I can’t find the baby.
Five words I never thought I’d hear myself utter. In retrospect, I probably should have known to check the cabinet because if I were a one-and-a-half-year-old and living in the equivalent of the Wilton Historical Society, wouldn’t that be the quintessential hideout to stow away with my little matchbox car?
But for a full 30 seconds and change, I’m scared shitless, with my finger hovering over the emergency call button like I’m the starring role in some bad made for TV movie called “Too Old to Have a Baby/Too Late to Get Organized for Summer,” that even the best microwave popcorn and an industrial-sized box of Kleenex couldn’t save from being a complete flop.
That is until his snickering and propensity for pulling over the baking flour give him away quicker than that little matchbox car flies through the air with a cataclysmic Crack! to my forehead. The hazards of parenting a toddler. It’s a dangerous game, and just when I thought I’d finally identified and indemnified every possible liability, every cabinet caper from here to the wheat belt, the baking flour bandit outdid himself and bested me again. I swear, this kid needs an ankle monitor, or I need to get rid of that flour. For the love of gluten, I don’t even bake. Just wait till I have to start locking up the liquor, I think to myself.
Toddler proofing, as it turns out, is no joke. One would have thought that after three kids, I might have been moderately prepared with those no-skid socks, the little covers for the outlets (which I bought but somehow lost) so he doesn’t accidentally stick his fingers in places they shouldn’t be, and locks for the cabinets (don’t get me started).
But Junior’s a little like Jack Jack from Incredibles, and although he’s yet to spontaneously combust or magically teleport himself, he is fully capable of opening the back door and well on his way to cracking open the childproof bottle of Tylenol.
I’m frightened. Every waking minute of my day, in fact, is spent making sure he doesn’t catapult face-first off the back of the couch or allow the better half of his little matchbox cars to meet a flushable fate as he dangles dangerously close to the open toilet, making a series of vrooming and zooming noises. Dear Abby, my son thinks he’s a tractor.
He’s a transportation guy, for sure. The wheels are always turning, and living on the corner of Cannon Rd. and the Indianapolis Speedway has proven to be a fresh kind of hell, possibly on par with putting a coconut latte in my hand and telling me not to consume it. Temptation. It’s all around us. He’s as desperate as a Labrador retriever to chase those vehicles.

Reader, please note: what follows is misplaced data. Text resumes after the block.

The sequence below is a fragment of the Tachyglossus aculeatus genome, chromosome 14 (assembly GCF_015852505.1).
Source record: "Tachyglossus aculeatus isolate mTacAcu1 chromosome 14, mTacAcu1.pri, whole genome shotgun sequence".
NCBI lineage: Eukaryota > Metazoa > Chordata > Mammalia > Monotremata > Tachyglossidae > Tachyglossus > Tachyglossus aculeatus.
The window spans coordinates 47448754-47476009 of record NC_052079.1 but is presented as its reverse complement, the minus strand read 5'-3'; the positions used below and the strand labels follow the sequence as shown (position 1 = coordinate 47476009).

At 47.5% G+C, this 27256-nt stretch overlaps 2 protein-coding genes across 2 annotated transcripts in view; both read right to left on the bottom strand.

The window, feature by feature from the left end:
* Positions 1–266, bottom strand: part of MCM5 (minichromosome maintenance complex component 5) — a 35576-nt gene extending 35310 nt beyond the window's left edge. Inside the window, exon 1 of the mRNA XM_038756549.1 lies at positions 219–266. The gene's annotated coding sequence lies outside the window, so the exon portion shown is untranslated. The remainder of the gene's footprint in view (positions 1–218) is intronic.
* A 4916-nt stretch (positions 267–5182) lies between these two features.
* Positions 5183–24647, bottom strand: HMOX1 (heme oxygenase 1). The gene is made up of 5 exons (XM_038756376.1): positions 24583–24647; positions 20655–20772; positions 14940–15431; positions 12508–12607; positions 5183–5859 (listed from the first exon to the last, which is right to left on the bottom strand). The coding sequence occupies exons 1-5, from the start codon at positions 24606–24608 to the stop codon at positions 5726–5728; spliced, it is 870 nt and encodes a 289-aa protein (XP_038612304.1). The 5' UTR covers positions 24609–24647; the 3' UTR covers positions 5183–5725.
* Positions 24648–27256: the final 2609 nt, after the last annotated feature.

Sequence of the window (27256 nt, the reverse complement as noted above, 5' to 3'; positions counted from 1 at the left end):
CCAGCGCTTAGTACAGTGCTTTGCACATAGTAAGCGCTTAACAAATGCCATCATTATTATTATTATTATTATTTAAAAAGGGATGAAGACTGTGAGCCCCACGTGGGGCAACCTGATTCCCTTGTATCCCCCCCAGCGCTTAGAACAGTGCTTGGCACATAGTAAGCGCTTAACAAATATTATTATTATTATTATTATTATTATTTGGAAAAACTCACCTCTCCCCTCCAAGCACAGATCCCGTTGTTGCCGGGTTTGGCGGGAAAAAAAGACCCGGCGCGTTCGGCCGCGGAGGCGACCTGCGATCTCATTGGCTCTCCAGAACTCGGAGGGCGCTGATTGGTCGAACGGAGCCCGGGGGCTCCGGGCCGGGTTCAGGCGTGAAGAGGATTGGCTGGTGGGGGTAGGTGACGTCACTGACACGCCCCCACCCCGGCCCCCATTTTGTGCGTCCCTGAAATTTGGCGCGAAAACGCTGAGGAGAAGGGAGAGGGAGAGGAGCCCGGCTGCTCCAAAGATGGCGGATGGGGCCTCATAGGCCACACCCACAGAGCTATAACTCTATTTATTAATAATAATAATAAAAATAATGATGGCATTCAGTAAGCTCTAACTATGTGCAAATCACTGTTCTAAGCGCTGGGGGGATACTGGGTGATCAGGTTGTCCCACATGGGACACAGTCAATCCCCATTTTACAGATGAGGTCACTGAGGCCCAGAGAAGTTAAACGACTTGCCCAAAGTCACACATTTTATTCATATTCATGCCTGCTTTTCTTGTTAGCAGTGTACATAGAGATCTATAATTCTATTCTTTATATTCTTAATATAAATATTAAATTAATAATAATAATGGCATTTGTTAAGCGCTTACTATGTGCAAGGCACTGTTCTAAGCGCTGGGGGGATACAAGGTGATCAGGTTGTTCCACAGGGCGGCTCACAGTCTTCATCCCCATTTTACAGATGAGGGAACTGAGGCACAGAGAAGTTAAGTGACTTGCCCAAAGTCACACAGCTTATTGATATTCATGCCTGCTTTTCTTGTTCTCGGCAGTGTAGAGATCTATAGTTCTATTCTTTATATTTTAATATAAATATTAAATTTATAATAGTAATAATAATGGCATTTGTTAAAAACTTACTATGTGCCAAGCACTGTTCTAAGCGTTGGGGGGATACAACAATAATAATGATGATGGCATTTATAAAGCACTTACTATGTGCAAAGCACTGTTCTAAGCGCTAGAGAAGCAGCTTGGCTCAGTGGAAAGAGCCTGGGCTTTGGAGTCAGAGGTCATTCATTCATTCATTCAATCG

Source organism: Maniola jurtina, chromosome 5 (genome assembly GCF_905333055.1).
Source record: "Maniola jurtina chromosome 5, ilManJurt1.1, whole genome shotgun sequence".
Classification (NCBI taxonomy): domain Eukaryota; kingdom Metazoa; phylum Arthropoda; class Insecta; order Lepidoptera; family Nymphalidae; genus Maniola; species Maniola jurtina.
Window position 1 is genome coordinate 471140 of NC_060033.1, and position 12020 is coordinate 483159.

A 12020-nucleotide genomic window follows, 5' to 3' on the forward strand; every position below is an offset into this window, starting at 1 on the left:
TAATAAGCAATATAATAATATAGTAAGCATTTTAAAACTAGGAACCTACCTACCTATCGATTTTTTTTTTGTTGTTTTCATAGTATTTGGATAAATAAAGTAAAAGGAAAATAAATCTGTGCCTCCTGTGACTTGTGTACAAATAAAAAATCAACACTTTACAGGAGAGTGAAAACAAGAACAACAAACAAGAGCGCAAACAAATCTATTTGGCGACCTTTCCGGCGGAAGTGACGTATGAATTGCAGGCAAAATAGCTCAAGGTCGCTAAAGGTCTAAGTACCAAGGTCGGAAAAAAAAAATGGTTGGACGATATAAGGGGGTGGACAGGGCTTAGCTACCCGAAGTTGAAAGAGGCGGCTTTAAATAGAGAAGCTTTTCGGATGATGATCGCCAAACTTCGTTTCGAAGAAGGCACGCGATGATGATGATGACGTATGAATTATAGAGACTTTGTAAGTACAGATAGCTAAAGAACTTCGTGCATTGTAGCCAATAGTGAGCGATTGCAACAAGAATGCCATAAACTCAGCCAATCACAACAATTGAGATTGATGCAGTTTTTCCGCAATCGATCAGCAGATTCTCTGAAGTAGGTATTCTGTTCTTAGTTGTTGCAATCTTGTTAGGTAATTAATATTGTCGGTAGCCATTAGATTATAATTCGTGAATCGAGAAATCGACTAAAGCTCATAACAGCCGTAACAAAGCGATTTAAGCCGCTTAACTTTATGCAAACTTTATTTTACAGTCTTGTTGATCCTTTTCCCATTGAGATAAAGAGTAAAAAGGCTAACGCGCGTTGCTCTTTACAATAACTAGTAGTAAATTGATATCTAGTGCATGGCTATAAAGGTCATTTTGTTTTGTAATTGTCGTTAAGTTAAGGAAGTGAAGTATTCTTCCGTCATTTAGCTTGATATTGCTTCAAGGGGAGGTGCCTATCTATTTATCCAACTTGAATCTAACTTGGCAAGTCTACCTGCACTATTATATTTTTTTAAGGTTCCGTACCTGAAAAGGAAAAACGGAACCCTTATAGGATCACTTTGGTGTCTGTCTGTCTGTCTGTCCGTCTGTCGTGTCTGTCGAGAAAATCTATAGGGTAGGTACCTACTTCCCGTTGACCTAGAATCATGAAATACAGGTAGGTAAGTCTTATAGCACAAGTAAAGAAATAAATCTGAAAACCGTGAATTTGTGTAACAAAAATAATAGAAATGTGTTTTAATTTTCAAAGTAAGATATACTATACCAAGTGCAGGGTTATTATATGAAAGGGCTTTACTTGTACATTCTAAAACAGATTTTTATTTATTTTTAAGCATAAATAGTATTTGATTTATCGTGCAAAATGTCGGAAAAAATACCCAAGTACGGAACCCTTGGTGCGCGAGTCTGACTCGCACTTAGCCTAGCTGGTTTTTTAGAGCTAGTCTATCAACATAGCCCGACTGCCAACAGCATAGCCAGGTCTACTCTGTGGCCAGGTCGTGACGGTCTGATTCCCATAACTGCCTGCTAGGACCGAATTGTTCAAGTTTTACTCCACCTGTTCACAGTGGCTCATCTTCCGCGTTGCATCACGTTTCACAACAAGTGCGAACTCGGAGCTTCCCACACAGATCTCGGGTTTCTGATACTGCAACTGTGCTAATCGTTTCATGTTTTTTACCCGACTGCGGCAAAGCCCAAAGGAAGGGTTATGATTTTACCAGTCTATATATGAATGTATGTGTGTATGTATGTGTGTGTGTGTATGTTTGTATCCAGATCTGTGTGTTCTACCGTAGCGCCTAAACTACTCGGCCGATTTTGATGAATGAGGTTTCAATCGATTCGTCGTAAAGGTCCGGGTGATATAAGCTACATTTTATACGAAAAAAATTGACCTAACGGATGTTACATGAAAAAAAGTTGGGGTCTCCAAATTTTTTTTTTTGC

“We need a fence,” I tell Jon later.
I nod, adding more baby-proof products (I’m confident will allow me to sit with that latte for the better part of 45 seconds) to my Amazon cart. “Yeah. Not a big fence…just like a few hundred feet and nothing expensive …” I say, watching his pupils like dollar signs cha-ching at the mere suggestion. “We’ll just fence in the yard,” I say matter of factly, patting myself on the back, like, why did I not think of this before? Just 400 feet of fencing installed at the house we don’t even own … um, no-brainer.
“No problem,” he says. “I’ll just get our landscaper to install that for you. Tomorrow ok? I know you have your massage scheduled, and was the pedicure today or Thursday? I know I have it in my calendar, the one we have synced cause we’re so in sync, baby … like a rockin’ 90s band, and you know what, honey? You look tired. Why don’t you just put your feet up and I’ll go install these baby gates we purchased roughly two years ago when you were still pregnant and dreaming we’d be living in a three-bedroom condo by now or that I’d suddenly shapeshift into Milo Ventimiglia … okay?”
“Okay,” I echo, staring at him blankly because, really, he’s said none of that, and I’m just standing there, still covered in flour, fishing a Ford Fusion out of the flusher, slugging down coffee I’m relatively sure was from this morning but might be from two days ago, while Jack Jack Junior makes haste with the Tylenol quicker than he disappeared into the cabinet just hours earlier, and then the phone is ringing and Jon is handing it to me.
“It’s my mother,” he mouths.
I open the cabinet door wide. I could totally fit inside.
“What are you doing?” he asks.
“I’m starring in a movie.”
Columnist Lesley Kirschner grew up quiet, in the woods, and devoid of siblings so her hobbies quickly became reading, writing, and talking to inanimate objects. She also spent a considerable amount of time doing voice-overs for her dolls and watching too much daytime television–channel 3, sometimes channel 8, if the weather was good and the antenna wasn’t acting up. She was in attendance at school, graduated from a very much not notable college not worth mentioning, and was transplanted to Wilton with her husband, Ambler Farm‘s Farmer Jonathan and their (baby makes) three children almost a decade ago. Although she never quite found her calling in life, other than perhaps the doll voice-overs, which in hindsight were eerily convincing, she’s happy to try her hand at writing and is thankful for the support and community she found on Facebook’s Buy Nothing Wilton. Lesley realizes while this is all very exciting, she’s not winning a Pulitzer so she’ll wrap it up and be quiet. She’s had a lot of practice.